Why My Networking Approach Was All Wrong

When I first tried networking, it didn’t work.

Starting Career Story two years ago, I also started faithfully attending networking events. As I gravitate towards the introverted side of the personality spectrum, I’ll admit it was challenging to walk into a room full of new people, but I was determined to not let that stop me.

Like any good type A personality type would, I read up on how to effectively network. One of the recommendations was to craft a pitch, something punchy and engaging to get people excited about you and your business.

So, I put a pitch together. And let’s be honest – it wasn’t great. It felt contrived and just not authentic to me.

Plus, with meeting so many people, I was exhausted and frustrated with how superficial it felt. Just a mad frenzy of exchanging business cards with no lasting relationship.

At some point, I took a step back to ask what I valued. I wanted connection and relationship, not a transaction.

I also asked myself what strengths I could use in networking. Some of the traits that came to mind were sincerity, curiousity, kindness, and thoughtfulness.

Going back into the networking scene, I started by ditching my pitch and made it about building relationships.

I also started to experiment with language that felt more genuine. When people asked me what I did, I’d started off with a simple introduction and  let the conversation naturally move forward from there.

I’d ask lots of questions of the other person (my natural curiousity coming through). And as the conversation evolved, I’d share more about what I loved about my work if asked. I found that speaking from my passion and my heart was a much better way to spark conversation than anything else.

I also started to think of the people I was meeting as potentially longer-term professional relationships. This took the pressure off the first interaction.  Even if the initial meeting was a wee bit awkward (which they often are), I’d think, “Well, this is just the start, hopefully, I get a second chance.”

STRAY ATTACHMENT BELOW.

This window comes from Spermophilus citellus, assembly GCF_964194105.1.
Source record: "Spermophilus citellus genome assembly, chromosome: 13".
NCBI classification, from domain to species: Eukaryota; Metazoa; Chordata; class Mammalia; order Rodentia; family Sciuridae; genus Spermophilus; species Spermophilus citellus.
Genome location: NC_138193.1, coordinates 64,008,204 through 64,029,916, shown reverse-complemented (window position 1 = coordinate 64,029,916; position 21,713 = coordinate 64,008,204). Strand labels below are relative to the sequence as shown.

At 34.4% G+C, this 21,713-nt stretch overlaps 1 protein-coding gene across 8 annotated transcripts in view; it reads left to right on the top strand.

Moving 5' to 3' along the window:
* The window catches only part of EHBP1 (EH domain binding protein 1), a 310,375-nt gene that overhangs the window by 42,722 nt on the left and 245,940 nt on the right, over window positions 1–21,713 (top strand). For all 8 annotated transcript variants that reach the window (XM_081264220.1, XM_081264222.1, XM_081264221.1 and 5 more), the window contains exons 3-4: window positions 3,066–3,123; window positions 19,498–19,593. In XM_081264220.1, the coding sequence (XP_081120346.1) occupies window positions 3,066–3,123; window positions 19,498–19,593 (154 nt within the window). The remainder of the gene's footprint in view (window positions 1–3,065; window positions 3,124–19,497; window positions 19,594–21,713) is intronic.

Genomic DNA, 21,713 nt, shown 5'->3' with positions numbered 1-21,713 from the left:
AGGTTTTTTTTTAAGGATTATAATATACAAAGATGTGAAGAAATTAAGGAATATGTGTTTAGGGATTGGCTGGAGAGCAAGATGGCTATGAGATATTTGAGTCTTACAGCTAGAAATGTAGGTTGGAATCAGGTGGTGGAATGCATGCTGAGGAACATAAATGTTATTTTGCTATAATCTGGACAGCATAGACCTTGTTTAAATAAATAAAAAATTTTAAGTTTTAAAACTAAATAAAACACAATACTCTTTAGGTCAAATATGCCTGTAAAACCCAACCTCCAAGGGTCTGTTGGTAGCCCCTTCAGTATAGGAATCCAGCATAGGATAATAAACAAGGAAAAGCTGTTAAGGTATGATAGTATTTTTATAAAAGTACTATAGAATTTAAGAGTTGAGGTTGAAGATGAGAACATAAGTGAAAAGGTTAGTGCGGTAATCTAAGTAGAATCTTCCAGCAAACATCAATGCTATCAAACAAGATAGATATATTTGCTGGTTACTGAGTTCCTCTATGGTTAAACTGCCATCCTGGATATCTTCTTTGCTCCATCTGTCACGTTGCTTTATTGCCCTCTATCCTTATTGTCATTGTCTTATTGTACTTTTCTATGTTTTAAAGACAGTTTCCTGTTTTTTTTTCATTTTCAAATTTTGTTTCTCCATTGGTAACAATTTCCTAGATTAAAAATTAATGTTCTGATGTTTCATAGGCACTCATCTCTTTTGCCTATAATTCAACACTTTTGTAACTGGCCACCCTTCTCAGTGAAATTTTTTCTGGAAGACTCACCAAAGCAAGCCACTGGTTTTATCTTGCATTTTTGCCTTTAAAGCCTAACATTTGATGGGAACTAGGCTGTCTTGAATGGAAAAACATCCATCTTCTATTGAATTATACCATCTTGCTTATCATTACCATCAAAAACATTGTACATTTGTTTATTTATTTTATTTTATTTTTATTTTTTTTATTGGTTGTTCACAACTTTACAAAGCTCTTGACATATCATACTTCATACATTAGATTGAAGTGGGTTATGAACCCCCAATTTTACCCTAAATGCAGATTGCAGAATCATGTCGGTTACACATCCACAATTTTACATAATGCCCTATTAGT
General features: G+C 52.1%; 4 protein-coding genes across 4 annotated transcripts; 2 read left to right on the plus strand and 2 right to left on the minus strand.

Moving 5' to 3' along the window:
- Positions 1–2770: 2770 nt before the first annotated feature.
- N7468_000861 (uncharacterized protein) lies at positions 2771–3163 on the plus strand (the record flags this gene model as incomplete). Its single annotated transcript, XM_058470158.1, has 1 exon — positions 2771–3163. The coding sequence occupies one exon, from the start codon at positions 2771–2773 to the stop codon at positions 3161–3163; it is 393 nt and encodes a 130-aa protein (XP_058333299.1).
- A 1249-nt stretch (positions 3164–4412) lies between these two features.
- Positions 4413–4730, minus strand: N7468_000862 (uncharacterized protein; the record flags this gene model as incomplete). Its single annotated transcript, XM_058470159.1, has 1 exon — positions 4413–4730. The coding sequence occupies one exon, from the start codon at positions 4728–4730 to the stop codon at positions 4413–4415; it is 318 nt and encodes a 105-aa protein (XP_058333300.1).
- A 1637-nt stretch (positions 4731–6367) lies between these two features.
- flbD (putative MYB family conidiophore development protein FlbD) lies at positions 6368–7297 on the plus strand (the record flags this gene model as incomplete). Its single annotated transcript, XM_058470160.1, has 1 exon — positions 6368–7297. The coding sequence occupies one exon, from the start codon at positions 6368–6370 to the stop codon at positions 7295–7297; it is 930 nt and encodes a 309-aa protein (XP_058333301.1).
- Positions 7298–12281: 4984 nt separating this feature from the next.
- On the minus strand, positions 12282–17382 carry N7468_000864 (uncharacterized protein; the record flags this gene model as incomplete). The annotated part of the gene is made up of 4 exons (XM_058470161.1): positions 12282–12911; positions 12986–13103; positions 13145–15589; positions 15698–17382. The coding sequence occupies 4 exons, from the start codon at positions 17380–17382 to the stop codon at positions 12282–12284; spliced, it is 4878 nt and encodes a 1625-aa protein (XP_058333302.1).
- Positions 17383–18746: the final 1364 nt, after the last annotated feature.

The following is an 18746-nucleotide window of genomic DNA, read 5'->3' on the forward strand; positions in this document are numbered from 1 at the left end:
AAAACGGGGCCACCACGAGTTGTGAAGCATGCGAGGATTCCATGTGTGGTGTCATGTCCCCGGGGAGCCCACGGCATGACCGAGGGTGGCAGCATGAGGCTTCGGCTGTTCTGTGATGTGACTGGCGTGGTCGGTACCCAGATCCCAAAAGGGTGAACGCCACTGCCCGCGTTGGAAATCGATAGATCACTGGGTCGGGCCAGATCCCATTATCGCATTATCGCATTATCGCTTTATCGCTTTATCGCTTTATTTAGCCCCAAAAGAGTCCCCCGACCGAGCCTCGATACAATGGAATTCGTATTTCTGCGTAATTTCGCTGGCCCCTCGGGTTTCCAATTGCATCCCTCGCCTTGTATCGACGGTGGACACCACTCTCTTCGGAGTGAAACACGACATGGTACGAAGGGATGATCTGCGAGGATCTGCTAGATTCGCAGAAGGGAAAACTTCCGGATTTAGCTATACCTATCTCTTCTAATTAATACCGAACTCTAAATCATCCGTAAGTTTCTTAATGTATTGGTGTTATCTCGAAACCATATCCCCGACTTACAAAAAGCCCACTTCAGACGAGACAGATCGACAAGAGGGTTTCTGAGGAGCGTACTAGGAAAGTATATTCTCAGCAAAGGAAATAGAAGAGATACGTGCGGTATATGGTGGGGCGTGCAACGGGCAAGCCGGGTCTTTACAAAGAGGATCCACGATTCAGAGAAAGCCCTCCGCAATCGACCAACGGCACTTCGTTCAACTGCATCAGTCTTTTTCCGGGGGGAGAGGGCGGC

From there, I’d stay in touch with people via LinkedIn. That’s where the thoughtfulness of my personality comes into play. I enjoy helping people so when I can, I forward along any relevant resources or try to introduce people within my network.  

And if I had a great conversation with someone at an event, I’d invite them for coffee or Skype meeting. I love a good one-to-one conversation and hearing about people’s passions and work. These networking meetings have become one of my favorite aspects of being self-employed.     

Recently, my friend, Rachael Maxcy, and I started running Career Hack workshops, a non-awkward networking event where women could a) form authentic relationships and b) get input on their careers or business through intentional conversation, basically like a personal Board of Directors. 

I love it – this is everything networking should be. We’re running our next Career Hack workshop on July 17 so we'd love for you to join us. Tickets here:  https://bit.ly/2JHrdGD

Kristin Vandegriend is the founder of Career Story where she has helped hundreds of her clients successfully transition to work they love. She supports her clients to uncover their strengths and communicate to get what they want in the workplace. 

Connect with Kristin at kristin@careerstory.ca or sign up to get her monthly career and job search tips straight to your inbox.